TORONTO, ON – The City of Toronto has initiated a program with Tridel Corporation to test the effectiveness of structural thermal breaks. The test will measure the degree to which structural thermal breaks save energy and maintain uniform temperature of the interior floor, as part of an effort to fine-tune the city’s sustainable design requirements for new construction.
The Toronto Green Standard is the city’s blueprint for sustainable design and is part of the overall urban plan to meet the pan-Canadian building standard of Net Zero Energy by 2030. Introduced in 2006 as a voluntary standard for new development, it has implemented increasingly rigorous “tiers” every four years to reduce building energy use and greenhouse gas emissions, improve air quality, and protect local waterways and ecology.
Tridel, one of the largest and earliest-born real estate developers in Ontario, is partnering with the City to test the effectiveness of thermal break solutions at the Bloorvista luxury condominium community. Bloorvista, a 35 storey tower, is part of the Islington Terrace master-planned community of residential, indoor and outdoor amenities and retail space. Schöck Isokorb® structural thermal breaks for balcony connections are being measured against another manufacturer’s thermal breaks, in a punctual solution arrangement, and a “do nothing” scenario.
Two kinds of Schöck thermal break products for concrete-to-concrete balcony connections were installed: one containing 80 mm of insulating material in the assembly, and one containing 120 mm of insulating material designed for higher thermal performance. The thermal breaks and temperature sensors were installed on the 32nd and 33rd floors in April of 2019.
On the 31st floor, the other manufacturer’s thermal break products were installed, providing a performance comparison by separate manufacturers of thermal break solutions.
Also being evaluated on the 34th floor is a punctual solution arrangement in which rigid insulation blocks between the interior floor and balcony slabs are placed alternately with lengths of uninsulated reinforced concrete. The intent is to measure heat escaping from the uninsulated areas to the outside.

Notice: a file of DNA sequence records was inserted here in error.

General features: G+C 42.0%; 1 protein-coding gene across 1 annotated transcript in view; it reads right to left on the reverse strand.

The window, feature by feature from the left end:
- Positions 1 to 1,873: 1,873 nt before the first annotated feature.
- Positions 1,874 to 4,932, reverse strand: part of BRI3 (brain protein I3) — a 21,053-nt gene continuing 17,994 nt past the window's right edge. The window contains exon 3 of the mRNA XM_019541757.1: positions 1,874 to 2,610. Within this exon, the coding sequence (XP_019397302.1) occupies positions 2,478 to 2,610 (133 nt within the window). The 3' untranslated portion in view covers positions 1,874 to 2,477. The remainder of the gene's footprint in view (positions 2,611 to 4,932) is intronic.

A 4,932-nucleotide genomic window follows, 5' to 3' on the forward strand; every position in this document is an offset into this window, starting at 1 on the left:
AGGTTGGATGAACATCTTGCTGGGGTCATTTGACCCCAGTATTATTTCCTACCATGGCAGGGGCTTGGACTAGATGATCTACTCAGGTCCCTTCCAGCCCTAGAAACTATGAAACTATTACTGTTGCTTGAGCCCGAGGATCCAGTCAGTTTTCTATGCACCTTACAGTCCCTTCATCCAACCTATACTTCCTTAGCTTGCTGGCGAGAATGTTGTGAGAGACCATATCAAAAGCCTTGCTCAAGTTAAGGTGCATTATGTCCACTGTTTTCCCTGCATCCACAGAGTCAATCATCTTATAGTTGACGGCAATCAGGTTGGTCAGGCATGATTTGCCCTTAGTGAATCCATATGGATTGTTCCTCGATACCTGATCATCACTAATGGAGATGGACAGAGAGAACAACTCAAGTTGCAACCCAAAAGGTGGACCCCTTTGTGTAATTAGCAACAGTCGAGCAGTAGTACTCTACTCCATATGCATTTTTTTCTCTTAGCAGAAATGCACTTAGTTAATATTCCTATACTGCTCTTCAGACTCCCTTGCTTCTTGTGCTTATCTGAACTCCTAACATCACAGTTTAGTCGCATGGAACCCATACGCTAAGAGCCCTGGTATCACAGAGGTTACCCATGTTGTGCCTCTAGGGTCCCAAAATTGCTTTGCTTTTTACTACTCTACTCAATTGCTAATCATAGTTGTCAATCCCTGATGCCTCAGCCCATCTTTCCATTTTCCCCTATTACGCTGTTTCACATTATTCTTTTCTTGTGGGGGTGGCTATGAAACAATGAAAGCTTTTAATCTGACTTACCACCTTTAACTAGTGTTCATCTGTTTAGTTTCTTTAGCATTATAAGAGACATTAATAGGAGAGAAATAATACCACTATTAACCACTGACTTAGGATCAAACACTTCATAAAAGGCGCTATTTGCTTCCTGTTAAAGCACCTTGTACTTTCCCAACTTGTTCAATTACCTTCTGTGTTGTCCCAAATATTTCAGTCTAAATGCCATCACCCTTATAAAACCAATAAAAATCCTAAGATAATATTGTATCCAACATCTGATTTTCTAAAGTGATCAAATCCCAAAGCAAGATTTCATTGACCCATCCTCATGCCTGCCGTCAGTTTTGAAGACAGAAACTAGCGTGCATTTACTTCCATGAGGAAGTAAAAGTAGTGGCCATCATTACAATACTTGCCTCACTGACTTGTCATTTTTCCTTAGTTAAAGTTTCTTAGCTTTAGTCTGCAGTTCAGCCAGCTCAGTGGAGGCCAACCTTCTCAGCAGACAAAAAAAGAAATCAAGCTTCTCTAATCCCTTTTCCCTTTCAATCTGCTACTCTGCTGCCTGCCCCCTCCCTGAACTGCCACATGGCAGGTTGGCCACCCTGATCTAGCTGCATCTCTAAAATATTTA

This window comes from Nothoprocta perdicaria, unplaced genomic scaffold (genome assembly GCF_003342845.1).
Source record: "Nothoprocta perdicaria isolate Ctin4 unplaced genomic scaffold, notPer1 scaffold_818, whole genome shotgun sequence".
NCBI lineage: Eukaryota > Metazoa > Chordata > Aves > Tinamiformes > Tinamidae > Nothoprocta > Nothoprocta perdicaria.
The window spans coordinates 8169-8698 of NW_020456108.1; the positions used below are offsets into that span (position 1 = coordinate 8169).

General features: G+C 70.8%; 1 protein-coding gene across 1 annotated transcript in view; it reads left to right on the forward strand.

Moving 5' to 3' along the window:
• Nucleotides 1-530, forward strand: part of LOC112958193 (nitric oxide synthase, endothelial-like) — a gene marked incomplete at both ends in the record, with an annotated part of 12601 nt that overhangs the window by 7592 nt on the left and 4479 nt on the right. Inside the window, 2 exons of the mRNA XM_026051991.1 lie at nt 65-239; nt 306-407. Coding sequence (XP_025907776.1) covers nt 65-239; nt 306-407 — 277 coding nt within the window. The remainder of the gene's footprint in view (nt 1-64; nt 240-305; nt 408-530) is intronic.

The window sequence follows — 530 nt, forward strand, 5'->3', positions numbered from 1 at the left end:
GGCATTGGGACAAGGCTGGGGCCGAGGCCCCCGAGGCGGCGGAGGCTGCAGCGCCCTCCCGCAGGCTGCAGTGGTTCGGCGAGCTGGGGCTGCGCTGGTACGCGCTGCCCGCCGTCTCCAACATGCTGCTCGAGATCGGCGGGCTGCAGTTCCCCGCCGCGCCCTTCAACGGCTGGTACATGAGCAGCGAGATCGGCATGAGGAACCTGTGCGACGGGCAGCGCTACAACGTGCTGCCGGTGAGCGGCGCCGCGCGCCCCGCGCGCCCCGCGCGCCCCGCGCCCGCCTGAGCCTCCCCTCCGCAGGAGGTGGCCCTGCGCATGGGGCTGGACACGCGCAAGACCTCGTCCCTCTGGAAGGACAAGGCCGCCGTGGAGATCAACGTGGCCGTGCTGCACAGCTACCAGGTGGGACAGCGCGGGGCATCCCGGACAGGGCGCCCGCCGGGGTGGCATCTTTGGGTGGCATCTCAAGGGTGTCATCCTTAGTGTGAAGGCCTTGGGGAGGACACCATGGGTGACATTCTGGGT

A third-party independent company, AOMS Technologies, installed highly accurate and rugged sensors to measure the temperature of the concrete on the interior and exterior sides of the structural thermal breaks. Sensors were also installed on a floor without structural thermal breaks to create a baseline condition for comparison.
The testing continues over approximately 15 months to collect data for an entire seasonal cycle. Results are expected when the building is completed and heated during 2020 and 2021.
Thermal bridging occurs at penetrations through the insulated building envelope, creating an easy path for heat loss and weakening the thermal performance of the building envelope. In concrete structures, thermal bridging is commonly found at balconies where monolithic slab castings penetrate the insulated building envelope, allowing heat energy to travel through concrete and rebar into the cantilevered balcony. During low temperature conditions uninsulated balconies create a “cooling fin” effect.
In addition to wasting energy, uninsulated balconies chill adjacent interior surfaces, which can reach dew point in today's high-humidity buildings, promoting condensation and mould growth in stagnant wall and ceiling cavities.
Mould can become airborne years before becoming visible, exposing the owner to liability and remediation costs.
Positioned at the building envelope between the interior floor slab and cantilevered balcony slab, the longitudinal structural thermal break is fabricated of graphite-enhanced expanded polystyrene which is 2% as conductive as concrete, and stainless steel rebar which is one-third as conductive as carbon steel rebar. The structural rebar projects through the polystyrene and ties into conventional rebar of the interior floor and exterior balcony slabs prior to casting in concrete.
The resulting assembly provides the structural strength necessary to support loads, while reducing heat loss at the penetration by up to 90% and raising the temperature and comfort of interior floors. It also prevents condensation and mitigates the risk of mould growth, which can be the source of costly repairs, remediation and even lawsuits relating to the air quality and health of the building’s occupants.
The effectiveness of thermal breaks as revealed in the test may influence Toronto to include them in its sustainable design requirements for new construction.